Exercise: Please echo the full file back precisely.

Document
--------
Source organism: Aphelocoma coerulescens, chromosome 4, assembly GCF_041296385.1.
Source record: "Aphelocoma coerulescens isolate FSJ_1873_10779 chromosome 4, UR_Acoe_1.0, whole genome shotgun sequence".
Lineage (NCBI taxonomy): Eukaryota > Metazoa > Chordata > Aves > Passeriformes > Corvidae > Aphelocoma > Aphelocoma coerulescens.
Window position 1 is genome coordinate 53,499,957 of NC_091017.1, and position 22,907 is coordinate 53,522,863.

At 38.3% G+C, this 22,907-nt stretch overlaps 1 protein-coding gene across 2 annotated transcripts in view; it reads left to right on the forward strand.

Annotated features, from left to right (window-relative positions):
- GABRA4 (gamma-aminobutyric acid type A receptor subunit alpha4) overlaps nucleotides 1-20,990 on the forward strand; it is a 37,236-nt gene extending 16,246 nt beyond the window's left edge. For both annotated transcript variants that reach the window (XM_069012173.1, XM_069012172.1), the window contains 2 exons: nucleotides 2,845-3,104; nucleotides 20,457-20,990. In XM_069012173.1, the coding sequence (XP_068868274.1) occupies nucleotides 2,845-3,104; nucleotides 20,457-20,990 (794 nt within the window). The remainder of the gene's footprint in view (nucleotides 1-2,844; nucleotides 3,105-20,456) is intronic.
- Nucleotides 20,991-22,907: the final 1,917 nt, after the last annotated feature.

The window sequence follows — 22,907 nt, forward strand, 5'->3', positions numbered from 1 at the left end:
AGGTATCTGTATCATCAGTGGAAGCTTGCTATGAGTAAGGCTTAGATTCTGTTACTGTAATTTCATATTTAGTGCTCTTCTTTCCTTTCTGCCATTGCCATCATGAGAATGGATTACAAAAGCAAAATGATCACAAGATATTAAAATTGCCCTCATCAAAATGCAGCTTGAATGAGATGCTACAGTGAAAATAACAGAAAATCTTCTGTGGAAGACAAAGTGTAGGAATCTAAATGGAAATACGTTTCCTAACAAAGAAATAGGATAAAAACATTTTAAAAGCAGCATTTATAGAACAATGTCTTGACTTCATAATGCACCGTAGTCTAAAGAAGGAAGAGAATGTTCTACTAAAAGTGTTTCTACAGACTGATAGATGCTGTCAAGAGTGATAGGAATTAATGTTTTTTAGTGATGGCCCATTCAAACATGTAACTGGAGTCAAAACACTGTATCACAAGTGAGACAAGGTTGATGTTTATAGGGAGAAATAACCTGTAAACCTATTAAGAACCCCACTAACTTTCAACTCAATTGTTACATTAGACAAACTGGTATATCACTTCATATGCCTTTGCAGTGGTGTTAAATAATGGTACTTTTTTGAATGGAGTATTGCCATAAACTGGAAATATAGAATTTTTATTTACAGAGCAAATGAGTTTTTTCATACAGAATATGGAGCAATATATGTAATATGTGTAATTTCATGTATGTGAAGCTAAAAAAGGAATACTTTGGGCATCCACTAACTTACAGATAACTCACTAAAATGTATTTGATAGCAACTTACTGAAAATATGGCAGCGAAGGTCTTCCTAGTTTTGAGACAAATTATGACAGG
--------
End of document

Source organism: Aphelocoma coerulescens, chromosome 4, assembly GCF_041296385.1.
Source record: "Aphelocoma coerulescens isolate FSJ_1873_10779 chromosome 4, UR_Acoe_1.0, whole genome shotgun sequence".
Lineage (NCBI taxonomy): Eukaryota > Metazoa > Chordata > Aves > Passeriformes > Corvidae > Aphelocoma > Aphelocoma coerulescens.
Window position 1 is genome coordinate 53,499,957 of NC_091017.1, and position 22,907 is coordinate 53,522,863.

At 38.3% G+C, this 22,907-nt stretch overlaps 1 protein-coding gene across 2 annotated transcripts in view; it reads left to right on the forward strand.

Annotated features, from left to right (window-relative positions):
- GABRA4 (gamma-aminobutyric acid type A receptor subunit alpha4) overlaps nucleotides 1-20,990 on the forward strand; it is a 37,236-nt gene extending 16,246 nt beyond the window's left edge. For both annotated transcript variants that reach the window (XM_069012173.1, XM_069012172.1), the window contains 2 exons: nucleotides 2,845-3,104; nucleotides 20,457-20,990. In XM_069012173.1, the coding sequence (XP_068868274.1) occupies nucleotides 2,845-3,104; nucleotides 20,457-20,990 (794 nt within the window). The remainder of the gene's footprint in view (nucleotides 1-2,844; nucleotides 3,105-20,456) is intronic.
- Nucleotides 20,991-22,907: the final 1,917 nt, after the last annotated feature.

The window sequence follows — 22,907 nt, forward strand, 5'->3', positions numbered from 1 at the left end:
AGGTATCTGTATCATCAGTGGAAGCTTGCTATGAGTAAGGCTTAGATTCTGTTACTGTAATTTCATATTTAGTGCTCTTCTTTCCTTTCTGCCATTGCCATCATGAGAATGGATTACAAAAGCAAAATGATCACAAGATATTAAAATTGCCCTCATCAAAATGCAGCTTGAATGAGATGCTACAGTGAAAATAACAGAAAATCTTCTGTGGAAGACAAAGTGTAGGAATCTAAATGGAAATACGTTTCCTAACAAAGAAATAGGATAAAAACATTTTAAAAGCAGCATTTATAGAACAATGTCTTGACTTCATAATGCACCGTAGTCTAAAGAAGGAAGAGAATGTTCTACTAAAAGTGTTTCTACAGACTGATAGATGCTGTCAAGAGTGATAGGAATTAATGTTTTTTAGTGATGGCCCATTCAAACATGTAACTGGAGTCAAAACACTGTATCACAAGTGAGACAAGGTTGATGTTTATAGGGAGAAATAACCTGTAAACCTATTAAGAACCCCACTAACTTTCAACTCAATTGTTACATTAGACAAACTGGTATATCACTTCATATGCCTTTGCAGTGGTGTTAAATAATGGTACTTTTTTGAATGGAGTATTGCCATAAACTGGAAATATAGAATTTTTATTTACAGAGCAAATGAGTTTTTTCATACAGAATATGGAGCAATATATGTAATATGTGTAATTTCATGTATGTGAAGCTAAAAAAGGAATACTTTGGGCATCCACTAACTTACAGATAACTCACTAAAATGTATTTGATAGCAACTTACTGAAAATATGGCAGCGAAGGTCTTCCTAGTTTTGAGACAAATTATGACAGG